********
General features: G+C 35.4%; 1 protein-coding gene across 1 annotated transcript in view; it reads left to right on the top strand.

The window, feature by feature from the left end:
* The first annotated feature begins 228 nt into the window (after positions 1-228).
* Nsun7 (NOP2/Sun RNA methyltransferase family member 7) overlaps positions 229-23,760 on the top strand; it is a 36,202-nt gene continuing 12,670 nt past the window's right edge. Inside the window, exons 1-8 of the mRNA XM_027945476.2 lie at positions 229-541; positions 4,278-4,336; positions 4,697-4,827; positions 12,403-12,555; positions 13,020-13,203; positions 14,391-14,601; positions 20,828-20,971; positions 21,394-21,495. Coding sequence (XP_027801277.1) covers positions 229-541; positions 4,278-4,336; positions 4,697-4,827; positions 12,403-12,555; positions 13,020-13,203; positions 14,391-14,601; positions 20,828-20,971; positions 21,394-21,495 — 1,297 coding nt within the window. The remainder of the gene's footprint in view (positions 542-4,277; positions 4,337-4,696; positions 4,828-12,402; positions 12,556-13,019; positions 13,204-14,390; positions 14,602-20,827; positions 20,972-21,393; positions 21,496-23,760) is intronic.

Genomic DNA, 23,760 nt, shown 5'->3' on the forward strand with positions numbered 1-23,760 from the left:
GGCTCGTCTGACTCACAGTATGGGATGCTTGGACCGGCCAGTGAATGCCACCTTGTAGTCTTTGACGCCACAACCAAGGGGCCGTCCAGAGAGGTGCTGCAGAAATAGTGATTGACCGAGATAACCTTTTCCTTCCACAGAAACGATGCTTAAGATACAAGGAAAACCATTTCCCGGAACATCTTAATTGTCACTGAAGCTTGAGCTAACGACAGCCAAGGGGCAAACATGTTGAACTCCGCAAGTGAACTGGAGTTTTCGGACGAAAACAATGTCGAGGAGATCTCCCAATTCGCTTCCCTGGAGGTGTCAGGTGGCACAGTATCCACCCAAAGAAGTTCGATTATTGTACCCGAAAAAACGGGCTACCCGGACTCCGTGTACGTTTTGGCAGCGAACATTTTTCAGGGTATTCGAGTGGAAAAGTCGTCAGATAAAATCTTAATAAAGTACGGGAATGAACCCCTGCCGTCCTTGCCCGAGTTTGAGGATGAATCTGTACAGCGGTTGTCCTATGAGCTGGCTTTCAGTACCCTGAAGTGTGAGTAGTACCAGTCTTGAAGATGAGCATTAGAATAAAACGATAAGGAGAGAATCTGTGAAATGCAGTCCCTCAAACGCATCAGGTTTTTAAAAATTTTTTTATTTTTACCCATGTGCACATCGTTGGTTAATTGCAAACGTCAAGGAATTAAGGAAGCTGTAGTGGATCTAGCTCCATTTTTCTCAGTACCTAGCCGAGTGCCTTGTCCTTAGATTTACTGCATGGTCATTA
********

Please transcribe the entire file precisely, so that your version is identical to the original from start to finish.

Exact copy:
General features: G+C 35.4%; 1 protein-coding gene across 1 annotated transcript in view; it reads left to right on the top strand.

The window, feature by feature from the left end:
* The first annotated feature begins 228 nt into the window (after positions 1-228).
* Nsun7 (NOP2/Sun RNA methyltransferase family member 7) overlaps positions 229-23,760 on the top strand; it is a 36,202-nt gene continuing 12,670 nt past the window's right edge. Inside the window, exons 1-8 of the mRNA XM_027945476.2 lie at positions 229-541; positions 4,278-4,336; positions 4,697-4,827; positions 12,403-12,555; positions 13,020-13,203; positions 14,391-14,601; positions 20,828-20,971; positions 21,394-21,495. Coding sequence (XP_027801277.1) covers positions 229-541; positions 4,278-4,336; positions 4,697-4,827; positions 12,403-12,555; positions 13,020-13,203; positions 14,391-14,601; positions 20,828-20,971; positions 21,394-21,495 — 1,297 coding nt within the window. The remainder of the gene's footprint in view (positions 542-4,277; positions 4,337-4,696; positions 4,828-12,402; positions 12,556-13,019; positions 13,204-14,390; positions 14,602-20,827; positions 20,972-21,393; positions 21,496-23,760) is intronic.

Genomic DNA, 23,760 nt, shown 5'->3' on the forward strand with positions numbered 1-23,760 from the left:
GGCTCGTCTGACTCACAGTATGGGATGCTTGGACCGGCCAGTGAATGCCACCTTGTAGTCTTTGACGCCACAACCAAGGGGCCGTCCAGAGAGGTGCTGCAGAAATAGTGATTGACCGAGATAACCTTTTCCTTCCACAGAAACGATGCTTAAGATACAAGGAAAACCATTTCCCGGAACATCTTAATTGTCACTGAAGCTTGAGCTAACGACAGCCAAGGGGCAAACATGTTGAACTCCGCAAGTGAACTGGAGTTTTCGGACGAAAACAATGTCGAGGAGATCTCCCAATTCGCTTCCCTGGAGGTGTCAGGTGGCACAGTATCCACCCAAAGAAGTTCGATTATTGTACCCGAAAAAACGGGCTACCCGGACTCCGTGTACGTTTTGGCAGCGAACATTTTTCAGGGTATTCGAGTGGAAAAGTCGTCAGATAAAATCTTAATAAAGTACGGGAATGAACCCCTGCCGTCCTTGCCCGAGTTTGAGGATGAATCTGTACAGCGGTTGTCCTATGAGCTGGCTTTCAGTACCCTGAAGTGTGAGTAGTACCAGTCTTGAAGATGAGCATTAGAATAAAACGATAAGGAGAGAATCTGTGAAATGCAGTCCCTCAAACGCATCAGGTTTTTAAAAATTTTTTTATTTTTACCCATGTGCACATCGTTGGTTAATTGCAAACGTCAAGGAATTAAGGAAGCTGTAGTGGATCTAGCTCCATTTTTCTCAGTACCTAGCCGAGTGCCTTGTCCTTAGATTTACTGCATGGTCATTA